Turnbull introduces surprise data retention legislation

Turnbull introduces surprise data retention legislation

The federal government this morning introduced legislation for a mandatory data retention scheme which requires telecommunications companies to store customers’ records for two years.

Communications Minister Malcolm Turnbull introduced the Telecommunications (Interception and Access) Amendment (Data Retention) Bill 2014 into Parliament this morning in a surprise move. 

The bill allows law enforcement agencies to access customers’ metadata without a warrant.

The bill does not explain exactly what constitutes metadata, but it will not include the content of calls or emails, web browsing history or website addresses.

The time, date and location of calls and emails – including source IP addresses –is usually classed as metadata.

The mandatory data retention period of two years across all data sets contrasts with the United Kingdom where the period is only one year.

The data to be retained under mandatory data retention laws will be prescribed by regulations which are yet to be announced.   

If service providers don’t comply with the data retention laws, this will be deemed a civil penalty.

Service provider iiNet has previously estimated data retention will cost $130 a year per customer.

A survey conducted by Protiviti ahead of this morning’s announcement found Australian businesses generally support the government’s data retention proposals, but harbor deep concerns about the measure’s ‘knock-on’ costs for the business community.

Of the 40 respondents, 64% supported the government’s push to require telecommunications and internet companies to retain customer communications data for national security purposes for up to two years.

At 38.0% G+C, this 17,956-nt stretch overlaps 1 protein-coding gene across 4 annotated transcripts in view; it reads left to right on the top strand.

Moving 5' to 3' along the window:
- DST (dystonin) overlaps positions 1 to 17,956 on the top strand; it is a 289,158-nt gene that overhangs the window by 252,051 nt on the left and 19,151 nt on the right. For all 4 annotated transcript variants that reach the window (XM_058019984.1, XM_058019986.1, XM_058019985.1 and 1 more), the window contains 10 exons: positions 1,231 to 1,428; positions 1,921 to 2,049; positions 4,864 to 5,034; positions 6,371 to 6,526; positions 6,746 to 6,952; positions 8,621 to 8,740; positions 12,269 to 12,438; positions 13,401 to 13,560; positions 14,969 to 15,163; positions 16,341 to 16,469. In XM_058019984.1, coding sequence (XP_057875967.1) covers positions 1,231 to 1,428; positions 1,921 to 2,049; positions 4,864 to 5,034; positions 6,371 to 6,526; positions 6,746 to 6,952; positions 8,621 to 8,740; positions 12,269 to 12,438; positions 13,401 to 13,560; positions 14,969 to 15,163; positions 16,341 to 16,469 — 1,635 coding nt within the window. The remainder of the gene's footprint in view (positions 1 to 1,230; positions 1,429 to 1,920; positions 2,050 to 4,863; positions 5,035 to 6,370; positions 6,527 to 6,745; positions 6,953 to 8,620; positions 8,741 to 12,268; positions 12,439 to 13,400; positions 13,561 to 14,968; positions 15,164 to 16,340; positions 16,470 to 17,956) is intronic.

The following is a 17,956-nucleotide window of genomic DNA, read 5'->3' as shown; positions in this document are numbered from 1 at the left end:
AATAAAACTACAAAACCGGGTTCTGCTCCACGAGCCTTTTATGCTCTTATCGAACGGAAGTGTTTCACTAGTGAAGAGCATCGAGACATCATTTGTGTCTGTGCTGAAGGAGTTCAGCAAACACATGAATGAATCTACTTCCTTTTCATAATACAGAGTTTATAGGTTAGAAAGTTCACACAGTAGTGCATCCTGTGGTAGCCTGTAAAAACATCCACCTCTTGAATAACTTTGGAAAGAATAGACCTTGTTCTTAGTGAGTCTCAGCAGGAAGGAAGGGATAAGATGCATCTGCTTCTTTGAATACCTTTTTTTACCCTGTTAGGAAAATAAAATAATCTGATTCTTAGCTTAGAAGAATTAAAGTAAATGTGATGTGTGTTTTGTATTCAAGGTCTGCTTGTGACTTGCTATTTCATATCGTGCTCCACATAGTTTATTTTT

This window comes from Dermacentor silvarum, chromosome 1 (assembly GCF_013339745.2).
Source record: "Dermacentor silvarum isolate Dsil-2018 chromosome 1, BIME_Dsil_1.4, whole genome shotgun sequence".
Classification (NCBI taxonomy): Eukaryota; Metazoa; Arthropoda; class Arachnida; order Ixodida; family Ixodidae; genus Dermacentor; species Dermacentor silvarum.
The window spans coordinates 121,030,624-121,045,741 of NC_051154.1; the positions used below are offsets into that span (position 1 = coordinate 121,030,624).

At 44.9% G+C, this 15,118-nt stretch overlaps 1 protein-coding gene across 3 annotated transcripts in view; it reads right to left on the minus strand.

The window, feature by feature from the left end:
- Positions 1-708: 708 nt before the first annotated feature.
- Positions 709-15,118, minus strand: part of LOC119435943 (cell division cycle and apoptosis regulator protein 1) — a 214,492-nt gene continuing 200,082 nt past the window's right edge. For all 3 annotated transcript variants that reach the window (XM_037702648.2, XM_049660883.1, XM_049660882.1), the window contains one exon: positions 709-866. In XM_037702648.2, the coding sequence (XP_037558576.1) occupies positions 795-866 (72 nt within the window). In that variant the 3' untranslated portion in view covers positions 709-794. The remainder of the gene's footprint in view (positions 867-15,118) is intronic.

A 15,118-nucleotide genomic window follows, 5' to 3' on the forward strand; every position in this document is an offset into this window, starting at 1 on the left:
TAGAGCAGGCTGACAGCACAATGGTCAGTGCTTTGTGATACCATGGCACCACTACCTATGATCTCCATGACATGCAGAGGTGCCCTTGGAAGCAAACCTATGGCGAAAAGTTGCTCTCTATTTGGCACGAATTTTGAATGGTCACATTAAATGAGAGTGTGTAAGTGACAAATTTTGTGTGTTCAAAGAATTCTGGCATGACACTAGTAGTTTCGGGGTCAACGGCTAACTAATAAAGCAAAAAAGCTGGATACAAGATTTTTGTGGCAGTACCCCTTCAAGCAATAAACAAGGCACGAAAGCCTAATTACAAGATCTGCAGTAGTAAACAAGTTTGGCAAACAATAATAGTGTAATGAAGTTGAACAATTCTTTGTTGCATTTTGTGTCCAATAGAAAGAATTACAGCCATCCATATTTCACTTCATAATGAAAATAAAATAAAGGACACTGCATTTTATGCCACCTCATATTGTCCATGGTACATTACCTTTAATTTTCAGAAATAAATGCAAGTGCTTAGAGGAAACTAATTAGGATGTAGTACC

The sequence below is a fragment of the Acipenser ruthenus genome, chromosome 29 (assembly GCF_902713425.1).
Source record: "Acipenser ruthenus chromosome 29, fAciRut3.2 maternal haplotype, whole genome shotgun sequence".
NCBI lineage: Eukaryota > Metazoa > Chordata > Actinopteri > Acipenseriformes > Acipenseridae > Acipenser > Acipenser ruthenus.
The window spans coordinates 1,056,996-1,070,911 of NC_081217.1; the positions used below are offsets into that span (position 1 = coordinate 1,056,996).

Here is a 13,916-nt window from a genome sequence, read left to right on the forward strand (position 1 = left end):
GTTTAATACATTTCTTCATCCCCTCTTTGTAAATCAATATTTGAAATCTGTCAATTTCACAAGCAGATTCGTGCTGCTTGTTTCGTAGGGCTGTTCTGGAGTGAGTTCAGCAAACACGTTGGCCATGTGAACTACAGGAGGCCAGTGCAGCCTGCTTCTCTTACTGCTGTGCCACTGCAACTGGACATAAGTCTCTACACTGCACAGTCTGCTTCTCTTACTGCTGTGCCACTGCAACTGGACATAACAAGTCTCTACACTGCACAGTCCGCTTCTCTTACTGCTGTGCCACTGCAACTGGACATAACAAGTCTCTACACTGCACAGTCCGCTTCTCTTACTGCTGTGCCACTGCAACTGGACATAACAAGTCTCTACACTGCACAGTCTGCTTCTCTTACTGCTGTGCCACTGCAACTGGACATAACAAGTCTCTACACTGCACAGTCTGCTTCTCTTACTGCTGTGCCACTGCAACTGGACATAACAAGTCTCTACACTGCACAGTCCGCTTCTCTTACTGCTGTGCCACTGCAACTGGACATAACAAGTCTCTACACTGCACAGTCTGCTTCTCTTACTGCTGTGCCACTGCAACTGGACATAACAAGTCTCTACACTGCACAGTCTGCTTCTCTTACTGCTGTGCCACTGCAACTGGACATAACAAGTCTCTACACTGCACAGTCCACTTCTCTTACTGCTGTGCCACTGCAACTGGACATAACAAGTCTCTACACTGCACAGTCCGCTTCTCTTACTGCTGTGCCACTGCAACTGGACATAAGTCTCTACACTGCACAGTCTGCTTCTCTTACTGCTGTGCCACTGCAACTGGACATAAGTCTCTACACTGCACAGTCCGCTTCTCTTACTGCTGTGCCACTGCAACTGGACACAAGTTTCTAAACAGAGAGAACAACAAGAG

But 78% said this was strictly on the proviso that authorities have a court-issued warrant to access the data – a restriction that does not currently apply to law enforcement agencies.

Steve Dalby, chief regulatory officer, said although the service provider is encouraged by a move away from some “more Orwellian” aspects of the government’s data surveillance proposal, there is no urgency for the bill to be passed.

“This is now at least the fourth data set of a retention regime floated by the government, and given this type of confusion we need to take a deep breath, step back and have a good look at this new bill,” he said

“There is still no explanation of why there is any need for urgency or why the existing law is insufficient.”

Dalby said at a first reading, “the devil is certainly in the detail” of the proposed Bill.

“In particular, there is a need for clear definition of terms, including what type of personal information may be captured by this proposed legislation.”  

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